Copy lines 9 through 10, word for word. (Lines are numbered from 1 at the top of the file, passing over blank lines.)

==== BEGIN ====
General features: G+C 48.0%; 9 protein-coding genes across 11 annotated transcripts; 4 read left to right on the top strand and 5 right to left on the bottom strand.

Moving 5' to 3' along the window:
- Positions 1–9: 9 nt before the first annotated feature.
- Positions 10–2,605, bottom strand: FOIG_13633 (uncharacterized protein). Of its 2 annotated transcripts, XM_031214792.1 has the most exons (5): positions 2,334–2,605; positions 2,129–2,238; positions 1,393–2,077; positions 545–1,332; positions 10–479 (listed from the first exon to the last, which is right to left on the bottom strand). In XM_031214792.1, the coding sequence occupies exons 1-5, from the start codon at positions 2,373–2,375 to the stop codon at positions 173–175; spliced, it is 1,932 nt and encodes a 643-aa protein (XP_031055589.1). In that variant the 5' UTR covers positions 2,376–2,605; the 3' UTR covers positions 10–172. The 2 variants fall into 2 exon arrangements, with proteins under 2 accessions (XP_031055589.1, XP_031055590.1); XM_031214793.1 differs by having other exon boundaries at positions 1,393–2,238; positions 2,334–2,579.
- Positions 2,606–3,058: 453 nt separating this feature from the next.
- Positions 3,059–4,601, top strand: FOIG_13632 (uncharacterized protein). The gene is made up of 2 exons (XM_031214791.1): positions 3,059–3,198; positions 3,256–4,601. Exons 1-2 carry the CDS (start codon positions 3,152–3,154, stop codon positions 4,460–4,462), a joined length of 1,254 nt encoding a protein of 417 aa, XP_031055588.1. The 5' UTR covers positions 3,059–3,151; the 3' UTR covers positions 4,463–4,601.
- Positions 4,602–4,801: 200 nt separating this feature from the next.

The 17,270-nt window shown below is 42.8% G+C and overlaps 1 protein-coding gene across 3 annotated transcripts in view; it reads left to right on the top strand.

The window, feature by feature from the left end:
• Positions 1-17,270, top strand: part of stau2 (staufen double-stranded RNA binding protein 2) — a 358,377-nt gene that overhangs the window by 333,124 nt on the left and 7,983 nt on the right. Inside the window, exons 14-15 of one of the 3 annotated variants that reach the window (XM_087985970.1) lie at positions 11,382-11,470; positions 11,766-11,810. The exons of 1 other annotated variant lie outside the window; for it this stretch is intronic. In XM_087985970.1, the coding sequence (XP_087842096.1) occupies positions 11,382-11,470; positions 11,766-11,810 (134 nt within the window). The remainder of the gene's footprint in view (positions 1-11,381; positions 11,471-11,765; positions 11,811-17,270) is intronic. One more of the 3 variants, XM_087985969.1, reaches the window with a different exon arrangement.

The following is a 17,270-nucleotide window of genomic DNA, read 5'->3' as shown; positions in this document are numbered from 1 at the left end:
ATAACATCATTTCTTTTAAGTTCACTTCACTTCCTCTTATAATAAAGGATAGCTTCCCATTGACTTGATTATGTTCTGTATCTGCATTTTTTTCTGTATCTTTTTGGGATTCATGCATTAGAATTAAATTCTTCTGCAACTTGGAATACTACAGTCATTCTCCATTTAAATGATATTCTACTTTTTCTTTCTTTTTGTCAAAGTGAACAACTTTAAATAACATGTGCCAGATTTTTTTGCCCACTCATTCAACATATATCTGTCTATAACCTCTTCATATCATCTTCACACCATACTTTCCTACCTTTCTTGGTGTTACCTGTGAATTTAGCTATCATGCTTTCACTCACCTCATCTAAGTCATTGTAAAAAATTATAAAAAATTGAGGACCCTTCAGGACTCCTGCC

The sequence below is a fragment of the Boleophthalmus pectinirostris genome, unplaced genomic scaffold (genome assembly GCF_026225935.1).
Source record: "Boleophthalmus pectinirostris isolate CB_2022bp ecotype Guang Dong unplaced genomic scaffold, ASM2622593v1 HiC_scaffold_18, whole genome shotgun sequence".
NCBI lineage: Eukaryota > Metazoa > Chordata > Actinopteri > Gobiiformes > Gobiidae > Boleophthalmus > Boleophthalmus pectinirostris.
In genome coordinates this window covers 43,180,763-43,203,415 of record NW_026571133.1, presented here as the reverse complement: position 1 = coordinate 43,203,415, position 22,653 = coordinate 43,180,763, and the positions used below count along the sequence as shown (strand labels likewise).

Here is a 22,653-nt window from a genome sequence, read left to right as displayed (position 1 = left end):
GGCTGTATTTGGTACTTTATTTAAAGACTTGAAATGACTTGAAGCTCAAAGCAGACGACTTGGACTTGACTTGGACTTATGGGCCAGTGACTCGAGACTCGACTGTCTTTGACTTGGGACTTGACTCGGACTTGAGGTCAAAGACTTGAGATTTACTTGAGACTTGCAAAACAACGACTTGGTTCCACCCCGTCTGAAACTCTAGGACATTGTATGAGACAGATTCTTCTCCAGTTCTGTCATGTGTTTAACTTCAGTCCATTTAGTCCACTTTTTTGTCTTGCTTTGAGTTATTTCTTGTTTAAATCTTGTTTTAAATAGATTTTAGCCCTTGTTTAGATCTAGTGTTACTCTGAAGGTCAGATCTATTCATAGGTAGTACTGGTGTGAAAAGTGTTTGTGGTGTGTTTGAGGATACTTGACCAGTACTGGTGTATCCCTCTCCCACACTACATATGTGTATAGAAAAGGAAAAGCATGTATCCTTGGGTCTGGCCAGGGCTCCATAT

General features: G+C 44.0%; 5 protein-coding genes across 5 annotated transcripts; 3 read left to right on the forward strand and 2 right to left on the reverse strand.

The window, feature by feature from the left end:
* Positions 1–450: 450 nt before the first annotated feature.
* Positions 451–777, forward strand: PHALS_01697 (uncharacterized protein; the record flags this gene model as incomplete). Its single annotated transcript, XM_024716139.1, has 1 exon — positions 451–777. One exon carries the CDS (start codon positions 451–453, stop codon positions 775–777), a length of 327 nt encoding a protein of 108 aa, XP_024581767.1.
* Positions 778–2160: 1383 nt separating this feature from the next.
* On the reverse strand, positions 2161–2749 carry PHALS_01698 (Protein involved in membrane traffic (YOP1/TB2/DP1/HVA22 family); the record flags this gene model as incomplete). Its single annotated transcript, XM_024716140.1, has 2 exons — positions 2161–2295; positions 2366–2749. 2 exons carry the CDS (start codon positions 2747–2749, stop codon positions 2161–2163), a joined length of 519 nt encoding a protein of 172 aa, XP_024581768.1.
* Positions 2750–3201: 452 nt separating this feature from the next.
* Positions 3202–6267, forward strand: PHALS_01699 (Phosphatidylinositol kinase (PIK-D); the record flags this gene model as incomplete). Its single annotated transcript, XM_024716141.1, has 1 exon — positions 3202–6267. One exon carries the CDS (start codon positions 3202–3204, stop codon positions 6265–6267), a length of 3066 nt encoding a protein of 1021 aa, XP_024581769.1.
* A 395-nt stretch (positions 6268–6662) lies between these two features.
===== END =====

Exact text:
The window, feature by feature from the left end:
• Positions 1-17,270, top strand: part of stau2 (staufen double-stranded RNA binding protein 2) — a 358,377-nt gene that overhangs the window by 333,124 nt on the left and 7,983 nt on the right. Inside the window, exons 14-15 of one of the 3 annotated variants that reach the window (XM_087985970.1) lie at positions 11,382-11,470; positions 11,766-11,810. The exons of 1 other annotated variant lie outside the window; for it this stretch is intronic. In XM_087985970.1, the coding sequence (XP_087842096.1) occupies positions 11,382-11,470; positions 11,766-11,810 (134 nt within the window). The remainder of the gene's footprint in view (positions 1-11,381; positions 11,471-11,765; positions 11,811-17,270) is intronic. One more of the 3 variants, XM_087985969.1, reaches the window with a different exon arrangement.